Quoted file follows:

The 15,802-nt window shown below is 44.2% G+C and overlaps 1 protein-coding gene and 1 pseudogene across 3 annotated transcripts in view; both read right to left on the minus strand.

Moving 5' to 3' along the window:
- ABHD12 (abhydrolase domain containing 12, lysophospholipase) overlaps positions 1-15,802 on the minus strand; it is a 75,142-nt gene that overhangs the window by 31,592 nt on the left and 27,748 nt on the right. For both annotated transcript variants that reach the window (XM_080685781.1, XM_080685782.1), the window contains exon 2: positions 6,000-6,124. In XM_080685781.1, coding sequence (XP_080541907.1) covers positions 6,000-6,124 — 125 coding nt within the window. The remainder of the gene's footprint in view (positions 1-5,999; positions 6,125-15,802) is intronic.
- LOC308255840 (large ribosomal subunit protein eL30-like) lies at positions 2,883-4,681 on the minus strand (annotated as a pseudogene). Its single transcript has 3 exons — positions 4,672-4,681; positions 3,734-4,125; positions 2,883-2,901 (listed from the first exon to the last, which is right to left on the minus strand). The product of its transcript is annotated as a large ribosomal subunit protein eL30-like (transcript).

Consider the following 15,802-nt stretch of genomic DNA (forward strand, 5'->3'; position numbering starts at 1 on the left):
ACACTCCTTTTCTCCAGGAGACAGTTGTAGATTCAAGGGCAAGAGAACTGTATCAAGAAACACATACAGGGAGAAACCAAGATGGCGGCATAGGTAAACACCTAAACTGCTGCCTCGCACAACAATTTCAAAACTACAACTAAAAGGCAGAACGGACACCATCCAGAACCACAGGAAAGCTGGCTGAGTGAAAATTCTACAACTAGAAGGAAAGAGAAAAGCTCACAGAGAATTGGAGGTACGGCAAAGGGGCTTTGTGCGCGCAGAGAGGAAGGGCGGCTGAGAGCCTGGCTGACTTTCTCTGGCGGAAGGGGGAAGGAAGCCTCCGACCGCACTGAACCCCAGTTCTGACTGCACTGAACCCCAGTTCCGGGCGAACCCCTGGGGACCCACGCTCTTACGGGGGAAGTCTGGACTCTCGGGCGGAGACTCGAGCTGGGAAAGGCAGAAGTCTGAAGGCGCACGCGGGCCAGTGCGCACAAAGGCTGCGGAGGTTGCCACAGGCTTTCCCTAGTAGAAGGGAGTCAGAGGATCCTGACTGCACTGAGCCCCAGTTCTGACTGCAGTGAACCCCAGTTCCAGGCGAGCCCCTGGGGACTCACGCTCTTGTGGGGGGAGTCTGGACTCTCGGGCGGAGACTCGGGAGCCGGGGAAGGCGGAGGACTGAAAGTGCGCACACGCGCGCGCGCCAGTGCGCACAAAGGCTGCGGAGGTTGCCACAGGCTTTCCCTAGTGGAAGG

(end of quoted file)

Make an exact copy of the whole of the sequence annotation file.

The 15,802-nt window shown below is 44.2% G+C and overlaps 1 protein-coding gene and 1 pseudogene across 3 annotated transcripts in view; both read right to left on the minus strand.

Moving 5' to 3' along the window:
- ABHD12 (abhydrolase domain containing 12, lysophospholipase) overlaps positions 1-15,802 on the minus strand; it is a 75,142-nt gene that overhangs the window by 31,592 nt on the left and 27,748 nt on the right. For both annotated transcript variants that reach the window (XM_080685781.1, XM_080685782.1), the window contains exon 2: positions 6,000-6,124. In XM_080685781.1, coding sequence (XP_080541907.1) covers positions 6,000-6,124 — 125 coding nt within the window. The remainder of the gene's footprint in view (positions 1-5,999; positions 6,125-15,802) is intronic.
- LOC308255840 (large ribosomal subunit protein eL30-like) lies at positions 2,883-4,681 on the minus strand (annotated as a pseudogene). Its single transcript has 3 exons — positions 4,672-4,681; positions 3,734-4,125; positions 2,883-2,901 (listed from the first exon to the last, which is right to left on the minus strand). The product of its transcript is annotated as a large ribosomal subunit protein eL30-like (transcript).

Consider the following 15,802-nt stretch of genomic DNA (forward strand, 5'->3'; position numbering starts at 1 on the left):
ACACTCCTTTTCTCCAGGAGACAGTTGTAGATTCAAGGGCAAGAGAACTGTATCAAGAAACACATACAGGGAGAAACCAAGATGGCGGCATAGGTAAACACCTAAACTGCTGCCTCGCACAACAATTTCAAAACTACAACTAAAAGGCAGAACGGACACCATCCAGAACCACAGGAAAGCTGGCTGAGTGAAAATTCTACAACTAGAAGGAAAGAGAAAAGCTCACAGAGAATTGGAGGTACGGCAAAGGGGCTTTGTGCGCGCAGAGAGGAAGGGCGGCTGAGAGCCTGGCTGACTTTCTCTGGCGGAAGGGGGAAGGAAGCCTCCGACCGCACTGAACCCCAGTTCTGACTGCACTGAACCCCAGTTCCGGGCGAACCCCTGGGGACCCACGCTCTTACGGGGGAAGTCTGGACTCTCGGGCGGAGACTCGAGCTGGGAAAGGCAGAAGTCTGAAGGCGCACGCGGGCCAGTGCGCACAAAGGCTGCGGAGGTTGCCACAGGCTTTCCCTAGTAGAAGGGAGTCAGAGGATCCTGACTGCACTGAGCCCCAGTTCTGACTGCAGTGAACCCCAGTTCCAGGCGAGCCCCTGGGGACTCACGCTCTTGTGGGGGGAGTCTGGACTCTCGGGCGGAGACTCGGGAGCCGGGGAAGGCGGAGGACTGAAAGTGCGCACACGCGCGCGCGCCAGTGCGCACAAAGGCTGCGGAGGTTGCCACAGGCTTTCCCTAGTGGAAGG